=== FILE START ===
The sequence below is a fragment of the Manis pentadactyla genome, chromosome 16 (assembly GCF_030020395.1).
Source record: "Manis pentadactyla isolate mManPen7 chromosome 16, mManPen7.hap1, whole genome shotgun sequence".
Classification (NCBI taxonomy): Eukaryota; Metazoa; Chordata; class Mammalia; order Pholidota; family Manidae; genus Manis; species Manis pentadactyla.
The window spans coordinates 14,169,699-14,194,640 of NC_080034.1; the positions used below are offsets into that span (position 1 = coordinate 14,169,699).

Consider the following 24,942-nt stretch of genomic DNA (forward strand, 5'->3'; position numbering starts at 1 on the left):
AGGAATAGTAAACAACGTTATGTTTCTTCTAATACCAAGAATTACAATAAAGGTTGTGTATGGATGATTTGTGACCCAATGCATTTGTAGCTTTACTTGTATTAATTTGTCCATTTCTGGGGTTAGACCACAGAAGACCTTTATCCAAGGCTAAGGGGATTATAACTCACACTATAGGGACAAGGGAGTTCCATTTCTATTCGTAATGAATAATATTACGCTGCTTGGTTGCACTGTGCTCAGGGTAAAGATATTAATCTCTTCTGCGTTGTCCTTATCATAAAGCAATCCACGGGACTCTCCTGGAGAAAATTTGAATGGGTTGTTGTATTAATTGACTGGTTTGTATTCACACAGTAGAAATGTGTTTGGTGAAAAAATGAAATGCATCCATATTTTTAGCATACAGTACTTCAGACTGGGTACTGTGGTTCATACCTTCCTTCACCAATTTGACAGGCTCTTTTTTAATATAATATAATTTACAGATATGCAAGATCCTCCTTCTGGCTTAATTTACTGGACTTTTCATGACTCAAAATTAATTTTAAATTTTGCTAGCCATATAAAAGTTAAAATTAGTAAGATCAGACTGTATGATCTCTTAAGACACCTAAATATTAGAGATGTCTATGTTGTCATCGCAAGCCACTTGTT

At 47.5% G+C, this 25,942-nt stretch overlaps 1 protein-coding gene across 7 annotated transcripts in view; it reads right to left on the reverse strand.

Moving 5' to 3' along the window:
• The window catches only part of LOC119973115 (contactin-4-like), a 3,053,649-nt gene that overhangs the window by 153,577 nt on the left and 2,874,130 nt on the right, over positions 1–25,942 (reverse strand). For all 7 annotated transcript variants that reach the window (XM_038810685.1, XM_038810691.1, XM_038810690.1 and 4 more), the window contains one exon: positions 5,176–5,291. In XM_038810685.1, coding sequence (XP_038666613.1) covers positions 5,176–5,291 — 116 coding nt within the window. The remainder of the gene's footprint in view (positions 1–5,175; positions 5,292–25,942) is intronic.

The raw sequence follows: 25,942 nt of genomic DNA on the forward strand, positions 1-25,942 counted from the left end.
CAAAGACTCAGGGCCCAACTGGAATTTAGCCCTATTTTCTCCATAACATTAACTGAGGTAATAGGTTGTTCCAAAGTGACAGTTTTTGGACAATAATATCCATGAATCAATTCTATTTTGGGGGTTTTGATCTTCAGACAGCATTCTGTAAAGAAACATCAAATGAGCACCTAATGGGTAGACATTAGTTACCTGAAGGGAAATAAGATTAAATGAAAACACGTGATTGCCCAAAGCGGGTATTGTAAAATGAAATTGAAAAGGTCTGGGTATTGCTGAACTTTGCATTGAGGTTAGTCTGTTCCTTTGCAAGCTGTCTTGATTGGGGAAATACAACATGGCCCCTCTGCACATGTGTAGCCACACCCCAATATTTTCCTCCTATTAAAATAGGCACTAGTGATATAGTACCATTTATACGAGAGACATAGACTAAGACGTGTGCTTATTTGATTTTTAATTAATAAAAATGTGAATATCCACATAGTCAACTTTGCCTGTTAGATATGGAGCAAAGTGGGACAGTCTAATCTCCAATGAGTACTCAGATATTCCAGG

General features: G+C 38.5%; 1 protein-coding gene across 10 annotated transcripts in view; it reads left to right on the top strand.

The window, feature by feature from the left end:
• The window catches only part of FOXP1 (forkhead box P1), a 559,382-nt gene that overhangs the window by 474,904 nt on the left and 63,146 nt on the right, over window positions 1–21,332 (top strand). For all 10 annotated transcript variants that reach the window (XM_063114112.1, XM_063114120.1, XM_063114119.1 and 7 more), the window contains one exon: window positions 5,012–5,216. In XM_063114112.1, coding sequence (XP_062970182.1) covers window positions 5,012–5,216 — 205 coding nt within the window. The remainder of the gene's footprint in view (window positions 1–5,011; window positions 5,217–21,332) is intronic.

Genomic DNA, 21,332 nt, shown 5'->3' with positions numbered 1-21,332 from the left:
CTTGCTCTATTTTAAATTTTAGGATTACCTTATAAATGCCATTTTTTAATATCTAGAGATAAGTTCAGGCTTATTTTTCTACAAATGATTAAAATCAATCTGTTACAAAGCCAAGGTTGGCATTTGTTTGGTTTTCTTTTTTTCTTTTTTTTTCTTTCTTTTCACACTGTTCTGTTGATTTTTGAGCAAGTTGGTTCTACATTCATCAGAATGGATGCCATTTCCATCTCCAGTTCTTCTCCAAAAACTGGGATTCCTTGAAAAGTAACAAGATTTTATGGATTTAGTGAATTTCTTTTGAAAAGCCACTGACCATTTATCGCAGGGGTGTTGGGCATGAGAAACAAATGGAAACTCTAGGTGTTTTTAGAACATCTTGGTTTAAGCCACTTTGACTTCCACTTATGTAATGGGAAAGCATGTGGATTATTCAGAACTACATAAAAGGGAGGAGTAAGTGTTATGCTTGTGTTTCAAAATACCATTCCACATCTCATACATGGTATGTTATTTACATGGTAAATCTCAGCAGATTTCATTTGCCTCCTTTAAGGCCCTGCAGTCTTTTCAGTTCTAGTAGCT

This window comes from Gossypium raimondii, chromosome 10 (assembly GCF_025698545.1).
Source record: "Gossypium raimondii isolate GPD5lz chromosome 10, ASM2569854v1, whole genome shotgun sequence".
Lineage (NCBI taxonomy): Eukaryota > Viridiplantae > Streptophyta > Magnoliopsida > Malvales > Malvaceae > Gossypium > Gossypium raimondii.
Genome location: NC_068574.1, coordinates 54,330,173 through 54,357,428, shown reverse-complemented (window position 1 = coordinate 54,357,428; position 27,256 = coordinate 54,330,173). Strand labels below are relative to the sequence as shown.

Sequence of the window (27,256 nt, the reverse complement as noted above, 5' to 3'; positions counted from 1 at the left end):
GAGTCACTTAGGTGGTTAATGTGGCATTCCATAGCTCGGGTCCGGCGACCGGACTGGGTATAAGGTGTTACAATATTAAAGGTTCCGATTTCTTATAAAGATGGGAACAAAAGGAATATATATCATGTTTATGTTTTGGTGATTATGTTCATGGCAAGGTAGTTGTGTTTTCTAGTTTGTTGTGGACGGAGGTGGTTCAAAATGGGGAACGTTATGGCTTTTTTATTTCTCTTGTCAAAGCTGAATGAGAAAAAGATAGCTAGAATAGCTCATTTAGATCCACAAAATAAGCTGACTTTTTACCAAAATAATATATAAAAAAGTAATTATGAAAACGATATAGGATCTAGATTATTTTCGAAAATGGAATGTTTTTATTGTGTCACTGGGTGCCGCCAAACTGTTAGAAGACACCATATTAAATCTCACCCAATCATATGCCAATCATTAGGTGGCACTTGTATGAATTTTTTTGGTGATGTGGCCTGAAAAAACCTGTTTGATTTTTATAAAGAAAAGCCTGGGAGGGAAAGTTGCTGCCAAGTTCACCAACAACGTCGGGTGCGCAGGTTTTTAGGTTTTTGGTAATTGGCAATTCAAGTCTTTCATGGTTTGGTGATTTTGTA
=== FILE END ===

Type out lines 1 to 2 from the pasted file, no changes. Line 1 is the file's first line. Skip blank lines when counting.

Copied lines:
The sequence below is a fragment of the Manis pentadactyla genome, chromosome 16 (assembly GCF_030020395.1).
Source record: "Manis pentadactyla isolate mManPen7 chromosome 16, mManPen7.hap1, whole genome shotgun sequence".